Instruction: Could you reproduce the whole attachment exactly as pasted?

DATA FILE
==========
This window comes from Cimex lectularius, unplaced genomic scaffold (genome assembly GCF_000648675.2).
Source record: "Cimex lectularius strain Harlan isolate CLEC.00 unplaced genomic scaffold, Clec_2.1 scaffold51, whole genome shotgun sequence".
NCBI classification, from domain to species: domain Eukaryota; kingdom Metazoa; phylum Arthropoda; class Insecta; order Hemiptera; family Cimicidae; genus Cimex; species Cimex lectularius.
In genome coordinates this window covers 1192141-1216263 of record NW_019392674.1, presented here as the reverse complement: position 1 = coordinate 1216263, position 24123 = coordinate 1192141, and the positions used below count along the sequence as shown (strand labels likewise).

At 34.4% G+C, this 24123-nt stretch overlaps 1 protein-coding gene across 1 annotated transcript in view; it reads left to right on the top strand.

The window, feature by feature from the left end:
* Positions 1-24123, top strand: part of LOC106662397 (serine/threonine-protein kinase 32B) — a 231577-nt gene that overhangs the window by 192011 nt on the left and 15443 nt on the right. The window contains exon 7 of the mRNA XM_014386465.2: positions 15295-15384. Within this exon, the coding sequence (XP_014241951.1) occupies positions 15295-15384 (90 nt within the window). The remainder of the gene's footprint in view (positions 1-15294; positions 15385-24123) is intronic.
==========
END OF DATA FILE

This window comes from Cimex lectularius, unplaced genomic scaffold (genome assembly GCF_000648675.2).
Source record: "Cimex lectularius strain Harlan isolate CLEC.00 unplaced genomic scaffold, Clec_2.1 scaffold51, whole genome shotgun sequence".
NCBI classification, from domain to species: domain Eukaryota; kingdom Metazoa; phylum Arthropoda; class Insecta; order Hemiptera; family Cimicidae; genus Cimex; species Cimex lectularius.
In genome coordinates this window covers 1192141-1216263 of record NW_019392674.1, presented here as the reverse complement: position 1 = coordinate 1216263, position 24123 = coordinate 1192141, and the positions used below count along the sequence as shown (strand labels likewise).

At 34.4% G+C, this 24123-nt stretch overlaps 1 protein-coding gene across 1 annotated transcript in view; it reads left to right on the top strand.

The window, feature by feature from the left end:
* Positions 1-24123, top strand: part of LOC106662397 (serine/threonine-protein kinase 32B) — a 231577-nt gene that overhangs the window by 192011 nt on the left and 15443 nt on the right. The window contains exon 7 of the mRNA XM_014386465.2: positions 15295-15384. Within this exon, the coding sequence (XP_014241951.1) occupies positions 15295-15384 (90 nt within the window). The remainder of the gene's footprint in view (positions 1-15294; positions 15385-24123) is intronic.